You’ve heard it mentioned countless times but how much do you really know about the Geneva Convention? From war films such as Bridge on the River Kwai you might know that it deals with prisoners of war, and from news reports about Iraq you’d work out it has something to do with the rules governing combat and soldiers. But could you say anything more than that?
To celebrate its 148th birthday, here are ten essential facts about this famous document:
- The Geneva Convention was signed on 22 August 1864 in the Alabama Room of Geneva Town Hall.
- Twelve states signed it: Baden, Belgium, Denmark, France, Hesse, Holland, Italy, Portugal, Prussia, Spain, Switzerland, and Wurtemberg.
- The UK signed up in 1865, the USA in 1882 and Germany in 1906.
- The original convention had ten articles, covering the treatment of sick and wounded soldiers in the field, as well as establishing the neutrality of hospitals, ambulances and medical staff.
- Article 7 states that “a distinctive and uniform flag shall be adopted… a red cross on a white ground.”
- A Second Convention followed in 1906, covering the treatment of sick and wounded at sea: a Third Convention was added in 1929, covering the treatment of prisoners of war: a Fourth Convention came in 1949, covering the protection of civilians in time of war.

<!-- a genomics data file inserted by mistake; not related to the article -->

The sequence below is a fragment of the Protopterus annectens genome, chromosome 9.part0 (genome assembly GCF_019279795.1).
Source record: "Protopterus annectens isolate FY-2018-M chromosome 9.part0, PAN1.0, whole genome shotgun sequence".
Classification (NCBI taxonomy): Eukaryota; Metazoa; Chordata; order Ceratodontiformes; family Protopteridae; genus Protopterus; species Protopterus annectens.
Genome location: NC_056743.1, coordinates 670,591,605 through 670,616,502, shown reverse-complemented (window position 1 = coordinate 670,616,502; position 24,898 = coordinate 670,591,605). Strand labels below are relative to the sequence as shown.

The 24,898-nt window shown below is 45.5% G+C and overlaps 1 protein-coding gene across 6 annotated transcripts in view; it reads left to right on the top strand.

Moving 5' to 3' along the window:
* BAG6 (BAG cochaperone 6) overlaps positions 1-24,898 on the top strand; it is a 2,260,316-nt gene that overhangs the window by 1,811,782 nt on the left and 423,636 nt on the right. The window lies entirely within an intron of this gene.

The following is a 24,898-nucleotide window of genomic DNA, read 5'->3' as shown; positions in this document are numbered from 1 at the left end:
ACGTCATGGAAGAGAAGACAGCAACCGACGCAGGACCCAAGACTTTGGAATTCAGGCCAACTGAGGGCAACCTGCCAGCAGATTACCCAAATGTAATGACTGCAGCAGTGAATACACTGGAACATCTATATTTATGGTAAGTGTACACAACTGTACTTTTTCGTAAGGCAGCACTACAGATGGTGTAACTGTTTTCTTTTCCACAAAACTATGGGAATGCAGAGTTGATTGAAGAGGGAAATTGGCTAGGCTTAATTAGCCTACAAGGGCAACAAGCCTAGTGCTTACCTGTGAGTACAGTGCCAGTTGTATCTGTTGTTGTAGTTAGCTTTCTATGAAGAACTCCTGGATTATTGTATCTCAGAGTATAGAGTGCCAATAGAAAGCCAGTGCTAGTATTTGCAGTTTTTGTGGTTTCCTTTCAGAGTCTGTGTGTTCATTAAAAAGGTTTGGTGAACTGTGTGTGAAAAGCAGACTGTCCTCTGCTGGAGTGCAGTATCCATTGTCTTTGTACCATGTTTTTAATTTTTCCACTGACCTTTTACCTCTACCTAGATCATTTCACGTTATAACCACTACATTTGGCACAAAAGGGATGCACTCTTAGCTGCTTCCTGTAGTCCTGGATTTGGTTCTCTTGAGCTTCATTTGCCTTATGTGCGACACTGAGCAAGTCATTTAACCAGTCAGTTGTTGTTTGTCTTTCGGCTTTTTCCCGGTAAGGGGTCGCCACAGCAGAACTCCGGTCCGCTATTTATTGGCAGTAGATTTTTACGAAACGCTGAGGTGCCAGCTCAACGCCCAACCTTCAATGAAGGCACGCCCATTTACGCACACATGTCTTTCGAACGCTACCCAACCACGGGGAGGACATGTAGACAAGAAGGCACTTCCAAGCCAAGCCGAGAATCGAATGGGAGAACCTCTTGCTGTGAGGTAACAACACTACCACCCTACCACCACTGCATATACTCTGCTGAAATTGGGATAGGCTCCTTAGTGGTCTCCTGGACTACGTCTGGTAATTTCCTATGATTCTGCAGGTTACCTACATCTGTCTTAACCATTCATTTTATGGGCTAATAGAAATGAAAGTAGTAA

- It is all thanks to one Swiss man, Henry Dunant, who founded the precursor of the Red Cross in 1863 and was the driving force behind persuading the Switzerland to host the conference to formalise the rules of war.
- Dunant received the first Nobel Peace Prize in 1901, and the Red Cross went on to win the prize three times (1917, 1944, 1963).
- The Red Crescent was first used by the Ottoman Empire in 1876 and is now the official symbol for 32 countries.
- The ICRC (to give the Red Cross its formal name) is still based in Geneva and has 12,000 staff worldwide with an annual budget of 970 million Swiss francs.
Today the Geneva Convention and Red Cross are respected as neutral guardians of correct behaviour and humanitarian aid. But 148 years ago, none of that existed to regulate the aftermath of warfare. As horrendous as war and conflicts are, they could be so much worse if Henry Dunant had not had the vision and courage to force nations into action.
He gave the world a conscience and for that we should be forever grateful, especially today.